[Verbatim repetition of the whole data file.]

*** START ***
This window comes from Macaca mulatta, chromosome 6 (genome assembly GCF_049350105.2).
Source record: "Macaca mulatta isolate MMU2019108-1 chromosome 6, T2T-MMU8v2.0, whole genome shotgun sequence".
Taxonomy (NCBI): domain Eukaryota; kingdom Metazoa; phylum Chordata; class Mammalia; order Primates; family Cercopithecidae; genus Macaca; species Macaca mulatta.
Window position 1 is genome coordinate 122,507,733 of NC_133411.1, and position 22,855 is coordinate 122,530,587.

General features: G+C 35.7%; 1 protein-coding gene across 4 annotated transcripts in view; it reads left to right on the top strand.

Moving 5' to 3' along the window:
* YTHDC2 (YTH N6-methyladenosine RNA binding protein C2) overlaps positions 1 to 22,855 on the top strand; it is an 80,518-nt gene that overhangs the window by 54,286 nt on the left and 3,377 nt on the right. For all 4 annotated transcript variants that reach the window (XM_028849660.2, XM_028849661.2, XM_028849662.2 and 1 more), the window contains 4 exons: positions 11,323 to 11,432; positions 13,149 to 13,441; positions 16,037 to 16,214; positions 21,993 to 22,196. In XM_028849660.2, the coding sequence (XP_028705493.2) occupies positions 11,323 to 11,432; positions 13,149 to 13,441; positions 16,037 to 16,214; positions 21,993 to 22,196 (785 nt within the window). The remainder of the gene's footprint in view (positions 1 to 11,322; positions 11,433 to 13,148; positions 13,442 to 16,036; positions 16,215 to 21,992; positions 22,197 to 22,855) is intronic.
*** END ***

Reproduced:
This window comes from Macaca mulatta, chromosome 6 (genome assembly GCF_049350105.2).
Source record: "Macaca mulatta isolate MMU2019108-1 chromosome 6, T2T-MMU8v2.0, whole genome shotgun sequence".
Taxonomy (NCBI): domain Eukaryota; kingdom Metazoa; phylum Chordata; class Mammalia; order Primates; family Cercopithecidae; genus Macaca; species Macaca mulatta.
Window position 1 is genome coordinate 122,507,733 of NC_133411.1, and position 22,855 is coordinate 122,530,587.

General features: G+C 35.7%; 1 protein-coding gene across 4 annotated transcripts in view; it reads left to right on the top strand.

Moving 5' to 3' along the window:
* YTHDC2 (YTH N6-methyladenosine RNA binding protein C2) overlaps positions 1 to 22,855 on the top strand; it is an 80,518-nt gene that overhangs the window by 54,286 nt on the left and 3,377 nt on the right. For all 4 annotated transcript variants that reach the window (XM_028849660.2, XM_028849661.2, XM_028849662.2 and 1 more), the window contains 4 exons: positions 11,323 to 11,432; positions 13,149 to 13,441; positions 16,037 to 16,214; positions 21,993 to 22,196. In XM_028849660.2, the coding sequence (XP_028705493.2) occupies positions 11,323 to 11,432; positions 13,149 to 13,441; positions 16,037 to 16,214; positions 21,993 to 22,196 (785 nt within the window). The remainder of the gene's footprint in view (positions 1 to 11,322; positions 11,433 to 13,148; positions 13,442 to 16,036; positions 16,215 to 21,992; positions 22,197 to 22,855) is intronic.